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There are heaps of books on leadership. Check for definitions of leadership and you can spend the next few hours reading up tons of material. Since people look up to their supervisors and often behave as they do-  let me put down what I believe isn’t leadership. Many young people beginning their careers unconsciously model themselves on their supervisors. If they have enlightened leaders as supervisors- that’s great and they will gain from that experience. But what if they don’t? Not everyone is that fortunate.

In some organisations, the lack of formal inputs compel new comers to get by only through learning by the seat of the pants. Just blindly following what they see others- particularly their bosses-do. I have often seen youngsters walk like the boss and talk like the boss. Indeed often mimicking their very mannerisms, expressions and favorite phrases.

I like the number “7” and find that I already have 25 posts in my series revolving around tips for career development beginning with “7”. So here’s one more in that list. Young persons finding their feet for the first time in an organisation will do well to stay away from these behaviors. Here is “7 Things Leadership Isn’t About”.

Leadership isn’t about:

  1. Pulling rank to get things done: People admire you for your competence and ability to provide guidance, solutions and remove obstacles in their path to achieve tasks. They do not respect those who gets things only by virtue of the organisational position they hold. They may fear them but that’s something else.
  2. Playing favorites: In an increasingly diverse workforce, playing favorites is the last thing a leader does. Team members get confused when their supervisors shower attention one moment and turn away when the job is done. It gives rise to an almost “flavor of the month” kind of leadership, which leave people confused and demotivated.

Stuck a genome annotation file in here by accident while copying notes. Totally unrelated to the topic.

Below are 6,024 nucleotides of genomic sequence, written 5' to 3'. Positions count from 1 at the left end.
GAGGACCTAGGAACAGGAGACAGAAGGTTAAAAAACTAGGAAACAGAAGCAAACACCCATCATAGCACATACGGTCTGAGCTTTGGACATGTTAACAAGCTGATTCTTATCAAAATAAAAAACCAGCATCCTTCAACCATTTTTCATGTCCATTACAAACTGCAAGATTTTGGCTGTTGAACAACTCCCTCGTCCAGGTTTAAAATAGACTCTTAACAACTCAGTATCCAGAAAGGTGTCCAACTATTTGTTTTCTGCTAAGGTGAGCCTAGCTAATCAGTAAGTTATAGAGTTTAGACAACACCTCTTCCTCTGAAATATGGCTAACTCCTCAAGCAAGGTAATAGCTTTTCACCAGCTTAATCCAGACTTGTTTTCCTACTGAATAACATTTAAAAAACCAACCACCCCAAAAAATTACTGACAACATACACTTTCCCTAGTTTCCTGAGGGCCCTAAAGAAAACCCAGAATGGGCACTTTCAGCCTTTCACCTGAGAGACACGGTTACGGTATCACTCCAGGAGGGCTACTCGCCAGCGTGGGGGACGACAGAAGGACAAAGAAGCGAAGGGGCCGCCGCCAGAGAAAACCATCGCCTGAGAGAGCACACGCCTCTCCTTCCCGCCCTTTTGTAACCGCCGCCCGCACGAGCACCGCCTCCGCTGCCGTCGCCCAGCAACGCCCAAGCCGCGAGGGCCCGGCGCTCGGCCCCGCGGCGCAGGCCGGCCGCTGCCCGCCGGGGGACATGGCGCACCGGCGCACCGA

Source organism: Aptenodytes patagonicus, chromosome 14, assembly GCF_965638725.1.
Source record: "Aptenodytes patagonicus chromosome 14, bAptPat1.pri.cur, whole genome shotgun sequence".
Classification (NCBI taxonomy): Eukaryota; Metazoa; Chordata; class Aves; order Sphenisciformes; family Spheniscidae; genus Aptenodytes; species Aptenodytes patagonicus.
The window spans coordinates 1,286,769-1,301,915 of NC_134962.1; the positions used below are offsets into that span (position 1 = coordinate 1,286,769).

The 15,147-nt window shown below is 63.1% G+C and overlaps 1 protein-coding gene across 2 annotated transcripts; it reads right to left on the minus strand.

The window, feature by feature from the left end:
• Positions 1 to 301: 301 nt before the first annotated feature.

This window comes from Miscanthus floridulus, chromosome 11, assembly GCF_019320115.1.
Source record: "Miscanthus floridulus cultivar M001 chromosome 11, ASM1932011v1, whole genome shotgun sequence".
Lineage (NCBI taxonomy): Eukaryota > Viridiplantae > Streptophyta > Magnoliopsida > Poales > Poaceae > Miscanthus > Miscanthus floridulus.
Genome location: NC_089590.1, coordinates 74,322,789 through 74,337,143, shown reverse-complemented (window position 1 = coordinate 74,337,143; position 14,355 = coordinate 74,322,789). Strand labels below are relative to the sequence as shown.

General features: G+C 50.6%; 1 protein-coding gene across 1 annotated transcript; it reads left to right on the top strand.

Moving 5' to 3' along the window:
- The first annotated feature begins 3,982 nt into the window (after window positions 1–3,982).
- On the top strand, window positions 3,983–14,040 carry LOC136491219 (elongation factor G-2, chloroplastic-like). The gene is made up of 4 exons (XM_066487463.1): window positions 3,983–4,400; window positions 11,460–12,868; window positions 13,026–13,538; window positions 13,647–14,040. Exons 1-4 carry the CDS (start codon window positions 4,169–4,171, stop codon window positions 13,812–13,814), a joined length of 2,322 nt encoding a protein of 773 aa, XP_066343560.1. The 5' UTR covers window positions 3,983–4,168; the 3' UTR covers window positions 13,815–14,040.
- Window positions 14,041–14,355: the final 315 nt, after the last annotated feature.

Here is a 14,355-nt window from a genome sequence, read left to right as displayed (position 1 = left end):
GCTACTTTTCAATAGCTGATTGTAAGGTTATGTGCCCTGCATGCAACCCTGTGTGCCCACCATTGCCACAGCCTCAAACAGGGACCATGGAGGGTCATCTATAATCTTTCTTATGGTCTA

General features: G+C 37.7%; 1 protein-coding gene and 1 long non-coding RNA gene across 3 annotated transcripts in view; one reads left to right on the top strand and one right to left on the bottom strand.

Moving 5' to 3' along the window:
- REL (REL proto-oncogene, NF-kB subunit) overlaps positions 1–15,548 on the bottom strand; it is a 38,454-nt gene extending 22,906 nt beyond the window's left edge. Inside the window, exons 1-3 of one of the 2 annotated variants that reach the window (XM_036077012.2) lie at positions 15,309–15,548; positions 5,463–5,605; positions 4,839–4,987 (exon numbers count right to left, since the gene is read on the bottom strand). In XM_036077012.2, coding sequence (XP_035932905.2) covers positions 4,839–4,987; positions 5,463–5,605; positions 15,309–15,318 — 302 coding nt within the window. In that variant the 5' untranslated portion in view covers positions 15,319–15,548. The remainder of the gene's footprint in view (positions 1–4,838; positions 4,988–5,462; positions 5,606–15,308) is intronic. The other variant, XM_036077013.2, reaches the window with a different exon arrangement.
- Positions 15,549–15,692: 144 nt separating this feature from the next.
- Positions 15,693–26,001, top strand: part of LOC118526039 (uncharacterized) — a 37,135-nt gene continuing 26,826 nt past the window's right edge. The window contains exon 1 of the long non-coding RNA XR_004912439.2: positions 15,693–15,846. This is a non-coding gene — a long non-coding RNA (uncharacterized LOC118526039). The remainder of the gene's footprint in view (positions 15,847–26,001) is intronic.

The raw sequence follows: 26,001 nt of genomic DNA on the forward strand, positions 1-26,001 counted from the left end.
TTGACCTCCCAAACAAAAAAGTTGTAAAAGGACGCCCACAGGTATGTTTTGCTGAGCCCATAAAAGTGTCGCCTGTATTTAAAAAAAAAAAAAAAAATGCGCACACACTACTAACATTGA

3. Hogging credit and fixing blame: The easiest thing to do is to claim credit for the team’s work and blame them when things go wrong.  People resent such behavior and will tolerate it only as long as they have no other choice.
  4. Having ambiguous standards: Not having clear performance expectations and ambiguous standards leaves people confused. They don’t know what is expected of them nor how their performance will be measured.
  5. Leaving performance un-tracked: Under the guise of giving people a free hand or allowing them to work independently, some do not track progress nor provide feedback to the team. Without feedback, the team stumbles along and often gets to hear all that went wrong at the end of the year- which in any case is too late to make any meaningful corrections.
  6. Walking away from the Talk: For me this is the opposite of “Walking the Talk”. When supervisors say something is important and do just the opposite it leaves the troops confused and baffled. Having a vision statement which sounds grand but is not implemented in practice and having guidelines for workforce development and managing diversity and not abiding by them are but two examples of what I mean.
  7. Winning at any cost: Should you go all out to win? Of course you should, but leadership is not about winning at any cost. Getting overly aggressive, losing sight of ethics and compromising on your own standards of integrity to reach your goals at any cost is at best a short term measure.

If you think about it, perhaps all these 7 points can get you success- but only in the short term. For long term success, leaders need to have a style based on values which can be transmitted to those they lead – through their very actions.

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This is Post No: 294 of the “A Step A Day” series : To provide perspective and provoke thought to facilitate self-development across a wide spectrum of issues- big and small- crucial for executive success.

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